The motion of data in each register is performed as follows if a temporary return signal TR indicated by the timer TIMER is issued.
where ST denotes a stack used for saving when a jump operation is done by an indication of the timer TIMER. The program counter is put into ST. Then, the main routine program address is returned from STACK. Further, an operation of returning from the main routine to the subroutine as indicated by the timer TIMER is executed as follows if the subroutine return signal TC is issued.
The program counter is saved in the STACK and the address on the way of executing the subroutine is returned to the program counter.
Similarly, the program is executed in the sequence of j, k, l, m, n, o, p, q, r, s, t and END. Lastly, at the address s, if a return instruction for a subroutine is issued, the timer TIMER is stopped and the operation returns to the address t of the main routine. The main routine is executed until the END.
In addition, by masking the TR signal or TC signal in this embodiment, it is possible to apply this embodiment to the known subroutine system.
Lack of use of this invention may bring about some troubles indicated below.
(1) The system is erroneously operated if a longer time than expected is needed to process the subroutine program, such as multi-level interruption.
(2) If some factor (external factor) causes the program to run away while the subroutine program is being processed, return from the subroutine may be made impossible (if the system has no watch dog timer, for example).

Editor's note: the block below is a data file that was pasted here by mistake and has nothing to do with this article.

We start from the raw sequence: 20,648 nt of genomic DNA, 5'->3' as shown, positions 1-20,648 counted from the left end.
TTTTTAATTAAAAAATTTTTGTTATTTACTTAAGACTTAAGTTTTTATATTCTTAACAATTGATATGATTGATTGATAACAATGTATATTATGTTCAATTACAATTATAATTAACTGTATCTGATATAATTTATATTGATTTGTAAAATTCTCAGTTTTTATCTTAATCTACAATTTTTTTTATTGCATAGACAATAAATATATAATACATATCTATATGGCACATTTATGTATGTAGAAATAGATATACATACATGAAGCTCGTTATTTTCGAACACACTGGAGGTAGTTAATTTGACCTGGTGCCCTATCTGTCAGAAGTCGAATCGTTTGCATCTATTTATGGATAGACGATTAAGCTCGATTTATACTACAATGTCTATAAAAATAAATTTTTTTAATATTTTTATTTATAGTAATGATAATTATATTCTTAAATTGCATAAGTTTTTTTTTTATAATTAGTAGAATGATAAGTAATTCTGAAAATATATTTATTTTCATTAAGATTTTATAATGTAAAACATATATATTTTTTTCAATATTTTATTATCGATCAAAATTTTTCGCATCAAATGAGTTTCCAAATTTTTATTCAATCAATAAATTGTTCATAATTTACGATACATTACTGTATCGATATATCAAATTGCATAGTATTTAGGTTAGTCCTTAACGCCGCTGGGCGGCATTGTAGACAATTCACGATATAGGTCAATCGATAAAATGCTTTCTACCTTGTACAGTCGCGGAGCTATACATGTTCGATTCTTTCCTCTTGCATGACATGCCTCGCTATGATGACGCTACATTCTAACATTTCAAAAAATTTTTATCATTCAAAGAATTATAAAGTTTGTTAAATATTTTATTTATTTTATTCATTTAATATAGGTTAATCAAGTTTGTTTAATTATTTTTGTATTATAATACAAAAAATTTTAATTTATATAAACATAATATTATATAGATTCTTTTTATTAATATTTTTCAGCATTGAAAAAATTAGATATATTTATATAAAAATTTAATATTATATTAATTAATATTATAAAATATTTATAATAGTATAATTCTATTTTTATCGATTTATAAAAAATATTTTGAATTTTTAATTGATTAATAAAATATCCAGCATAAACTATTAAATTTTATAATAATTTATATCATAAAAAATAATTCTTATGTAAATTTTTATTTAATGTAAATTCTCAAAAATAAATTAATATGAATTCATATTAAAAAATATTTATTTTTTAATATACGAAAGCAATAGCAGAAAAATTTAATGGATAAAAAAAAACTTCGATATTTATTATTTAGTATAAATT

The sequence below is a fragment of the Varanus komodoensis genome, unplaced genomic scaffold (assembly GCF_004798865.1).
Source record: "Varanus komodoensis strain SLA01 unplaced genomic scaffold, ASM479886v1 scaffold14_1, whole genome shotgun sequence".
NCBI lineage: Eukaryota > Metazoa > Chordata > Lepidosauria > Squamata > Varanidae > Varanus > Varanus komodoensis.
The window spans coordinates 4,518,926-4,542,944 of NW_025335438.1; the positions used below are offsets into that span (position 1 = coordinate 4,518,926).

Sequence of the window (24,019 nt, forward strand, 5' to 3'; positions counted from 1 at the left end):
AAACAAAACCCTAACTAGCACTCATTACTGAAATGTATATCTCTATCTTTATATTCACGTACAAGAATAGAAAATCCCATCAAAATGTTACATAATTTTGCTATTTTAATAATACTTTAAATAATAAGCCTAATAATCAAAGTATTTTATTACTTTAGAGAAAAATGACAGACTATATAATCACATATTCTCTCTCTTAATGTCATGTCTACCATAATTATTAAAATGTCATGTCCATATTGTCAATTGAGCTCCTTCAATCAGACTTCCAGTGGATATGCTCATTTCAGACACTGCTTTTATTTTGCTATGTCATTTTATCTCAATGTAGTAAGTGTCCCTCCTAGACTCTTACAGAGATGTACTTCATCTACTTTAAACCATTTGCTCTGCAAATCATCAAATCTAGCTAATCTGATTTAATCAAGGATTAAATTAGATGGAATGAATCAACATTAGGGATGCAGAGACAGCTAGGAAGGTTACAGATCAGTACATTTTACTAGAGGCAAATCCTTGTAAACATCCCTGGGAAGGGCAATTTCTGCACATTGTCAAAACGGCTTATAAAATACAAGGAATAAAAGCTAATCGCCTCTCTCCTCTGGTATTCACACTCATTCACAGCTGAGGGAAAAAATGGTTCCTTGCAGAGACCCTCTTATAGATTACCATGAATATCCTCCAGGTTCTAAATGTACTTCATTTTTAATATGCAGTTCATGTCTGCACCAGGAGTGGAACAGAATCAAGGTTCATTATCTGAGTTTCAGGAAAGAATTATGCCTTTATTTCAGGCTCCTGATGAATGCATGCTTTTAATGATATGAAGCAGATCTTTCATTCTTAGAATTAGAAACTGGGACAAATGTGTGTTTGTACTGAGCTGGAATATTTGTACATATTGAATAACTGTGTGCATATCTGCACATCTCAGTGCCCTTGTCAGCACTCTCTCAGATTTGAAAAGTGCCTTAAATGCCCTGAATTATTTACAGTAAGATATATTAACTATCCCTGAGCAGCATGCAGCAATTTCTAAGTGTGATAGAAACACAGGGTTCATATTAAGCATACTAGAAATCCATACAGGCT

(3) Since a longer time than expected is taken to process the subroutine program, processing of another routine (main routine, for example) is delayed, so that the operating time on the system may be delayed.
To implement the same function as the present invention without using the invention,
(1) It is necessary to presume and derive the processing time of any state of the subroutine program.
(2) The subroutine program and the main routine program are required to set a timer interrupt at each necessary time. Further, it is necessary to constantly check a timer interrupt priority and set it to the state. However, the normal microcomputer has difficulty in optionally setting a priority. If possible, when resetting a priority, no interrupt is allowed for preventing erroneous operation. This makes the program very complicated and intricate. Moreover, these processes need the subroutine programs of this invention, which may extend the processing time of the program.
As described above, therefore, the use of the present invention simplifies and reduces the program. The present invention offers a microcomputer system for controlling the program counter with the timer, not a system in which a timer interrupt is executed as a subroutine in the main routine.
Many widely different embodiments of the present invention may be constructed without departing from the spirit and scope of the present invention. It should be understood that the present invention is not limited to the specific embodiments described in the specification, except as defined in the appended claims.
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|U.S. Classification||702/176, 717/129|
|International Classification||G06F9/46, G06F9/48, G06F15/78, G06F9/40|
|Sep 13, 1993||AS||Assignment|
Owner name: SHARP KABUSHIKI KAISHA, JAPAN
Free format text: ASSIGNMENT OF ASSIGNORS INTEREST;ASSIGNOR:NAKAI, TOSHIFUMI;REEL/FRAME:006699/0672
Effective date: 19930818